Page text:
Over the years, I’ve had the privilege of creating and compiling a number of resources about the publishing industry, query letters, and good fiction and non-fiction writing, among other things.
The below is not a comprehensive list, by any means, but provides select resources.
- Former literary agent Nathan Bransford has one of the best scaffolds for wrapping your mind around the entire industry. Check out this blog, and if you have the time, read through everything, left to right, top to bottom.
- Literary agent Kristin Nelson has another terrific blog about publishing, including theory about agents and contracts, the vetting of query letters, and otherwise. Literary agent Rachelle Gardner also covers a huge amount of publishing turf on her blog, found here. Another agency, Dystel, Goderich & Bourret, has a great archived blog, which covers many questions of the publishing industry.
- In a particular way, former-literary-agent-turned-freelance-editor Mary Kole has one of the industry’s best blogs about kidlit (or books for kids: picture books, middle grade novels, young adult novels).
- Here’s a basic introduction from me to the link between a writer’s query letter, an agent’s pitch letter to editors, and the contract negotiation and demand.
- Here’s a brief introduction to ‘book deals’ (what exactly constitutes one, and how they are reported, etc.).
- Check out Scrivener, a downloadable/purchasable writing platform that aides manuscript development.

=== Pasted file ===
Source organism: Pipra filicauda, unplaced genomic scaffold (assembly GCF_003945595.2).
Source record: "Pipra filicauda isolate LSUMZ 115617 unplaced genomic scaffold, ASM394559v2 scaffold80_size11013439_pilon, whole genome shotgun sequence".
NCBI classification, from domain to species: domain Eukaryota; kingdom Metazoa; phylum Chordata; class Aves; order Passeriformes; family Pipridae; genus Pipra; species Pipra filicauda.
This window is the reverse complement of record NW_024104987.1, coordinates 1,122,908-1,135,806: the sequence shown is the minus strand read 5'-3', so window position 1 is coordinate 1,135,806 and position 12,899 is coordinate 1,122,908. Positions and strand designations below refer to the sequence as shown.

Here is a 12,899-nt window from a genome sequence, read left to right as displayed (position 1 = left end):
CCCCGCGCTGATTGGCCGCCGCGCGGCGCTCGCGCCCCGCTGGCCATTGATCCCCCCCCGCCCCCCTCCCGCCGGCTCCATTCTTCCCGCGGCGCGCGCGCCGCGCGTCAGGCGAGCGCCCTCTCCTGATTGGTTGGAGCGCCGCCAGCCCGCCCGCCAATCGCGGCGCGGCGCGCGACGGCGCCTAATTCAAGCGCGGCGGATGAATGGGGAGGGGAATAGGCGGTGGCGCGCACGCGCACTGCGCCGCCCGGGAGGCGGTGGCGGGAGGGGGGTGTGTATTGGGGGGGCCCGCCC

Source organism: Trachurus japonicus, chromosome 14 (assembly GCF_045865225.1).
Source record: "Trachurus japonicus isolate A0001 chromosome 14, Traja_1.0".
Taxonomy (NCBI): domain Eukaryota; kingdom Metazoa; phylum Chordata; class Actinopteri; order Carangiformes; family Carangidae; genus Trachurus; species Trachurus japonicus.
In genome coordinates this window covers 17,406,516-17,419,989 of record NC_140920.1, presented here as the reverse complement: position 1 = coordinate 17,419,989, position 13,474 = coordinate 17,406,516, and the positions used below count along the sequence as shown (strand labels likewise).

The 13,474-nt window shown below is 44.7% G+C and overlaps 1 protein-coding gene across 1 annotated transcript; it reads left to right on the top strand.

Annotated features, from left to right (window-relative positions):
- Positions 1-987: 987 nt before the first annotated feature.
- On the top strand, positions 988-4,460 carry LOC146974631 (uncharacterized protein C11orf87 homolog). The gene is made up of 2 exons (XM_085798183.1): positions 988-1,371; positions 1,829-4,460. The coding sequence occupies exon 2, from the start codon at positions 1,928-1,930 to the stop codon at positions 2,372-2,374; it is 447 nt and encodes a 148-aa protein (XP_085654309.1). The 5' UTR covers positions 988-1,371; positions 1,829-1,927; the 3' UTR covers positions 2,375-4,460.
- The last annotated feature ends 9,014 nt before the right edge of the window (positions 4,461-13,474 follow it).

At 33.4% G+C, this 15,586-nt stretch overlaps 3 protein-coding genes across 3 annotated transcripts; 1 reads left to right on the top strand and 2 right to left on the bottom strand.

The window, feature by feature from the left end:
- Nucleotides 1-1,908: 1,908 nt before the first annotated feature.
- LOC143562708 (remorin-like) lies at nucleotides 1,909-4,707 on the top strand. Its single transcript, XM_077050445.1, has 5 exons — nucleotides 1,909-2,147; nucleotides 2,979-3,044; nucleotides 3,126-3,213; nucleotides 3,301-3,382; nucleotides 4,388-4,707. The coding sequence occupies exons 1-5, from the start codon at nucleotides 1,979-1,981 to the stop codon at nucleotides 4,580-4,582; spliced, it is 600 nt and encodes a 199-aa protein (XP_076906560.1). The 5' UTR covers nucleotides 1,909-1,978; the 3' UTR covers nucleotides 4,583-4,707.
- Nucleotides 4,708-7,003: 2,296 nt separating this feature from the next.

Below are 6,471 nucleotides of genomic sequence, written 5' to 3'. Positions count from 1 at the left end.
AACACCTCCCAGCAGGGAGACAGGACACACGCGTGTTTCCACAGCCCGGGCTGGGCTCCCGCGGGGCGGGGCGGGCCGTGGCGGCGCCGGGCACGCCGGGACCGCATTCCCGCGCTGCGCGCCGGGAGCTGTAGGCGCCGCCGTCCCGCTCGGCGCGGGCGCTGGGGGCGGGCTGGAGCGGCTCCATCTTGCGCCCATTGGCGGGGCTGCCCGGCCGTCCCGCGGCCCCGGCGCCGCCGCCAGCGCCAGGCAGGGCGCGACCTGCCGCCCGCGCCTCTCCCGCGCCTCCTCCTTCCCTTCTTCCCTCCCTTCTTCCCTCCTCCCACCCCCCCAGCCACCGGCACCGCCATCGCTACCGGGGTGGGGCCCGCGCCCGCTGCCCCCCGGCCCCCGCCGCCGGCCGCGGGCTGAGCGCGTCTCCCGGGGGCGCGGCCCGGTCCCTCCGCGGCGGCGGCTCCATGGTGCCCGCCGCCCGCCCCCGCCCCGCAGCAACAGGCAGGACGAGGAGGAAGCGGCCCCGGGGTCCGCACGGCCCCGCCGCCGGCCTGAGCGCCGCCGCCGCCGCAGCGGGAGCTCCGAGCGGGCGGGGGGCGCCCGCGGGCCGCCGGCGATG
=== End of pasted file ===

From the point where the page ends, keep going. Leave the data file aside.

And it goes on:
- NaNoWriMo is an annual event hosted for writers, the challenge undertaken to complete 50,000 words over the course of a month.
Queries, First Pages & Agents
- See one example of some ‘vetting’ that I did of queries and first pages for a contest here, for an example of the internal logic agents may use to determine the quality of the query and pages excerpt before them.
- If you haven’t already signed up for an account, check out QueryTracker.net, as a resource for tracking potential literary agents, and more. Beyond this, literary agent Janet Reid has a great blog about query letters and their vetting. Literary agent-author Eric Smith also shares some great pitches on his blog here.
- Here is a collection of resources created for a class that I teach regularly during Chuck Sambuchino’s Writing Day Workshops. I recommend these workshops highly. Resources for “From A to Z: Strategies for Plotting, Pacing and Structure” are here.
- In 2019, I taught a class at DFWCon that introduced human psychology and emotions as they relate to the human person. The class outline, with the recommended book list on top, is here.
- Check out former literary agent Nathan Bransford’s collection of posts about writing (all of those under the section “Writing tips”), as well as the works of literary agent Donald Maass on crafting; between the books and his workbooks, you have some terrific, well-rounded guides to crafting theory.
- Check out a more extended blog post on plotting and pacing.
- Check out a more extended blog post on compact writing, with case studies from YA novels.
- Decisions with regards to freelance editorial work can be/often are complex, moreso than I can contextualize here. If you are in need of a recommendation of this kind of work and are working on speculative or crime fiction, consider checking out former Tor editor Marco Palmieri; former-literary-agent-turned-freelance-editor Mary Kole is now offering editorial work for children’s manuscripts.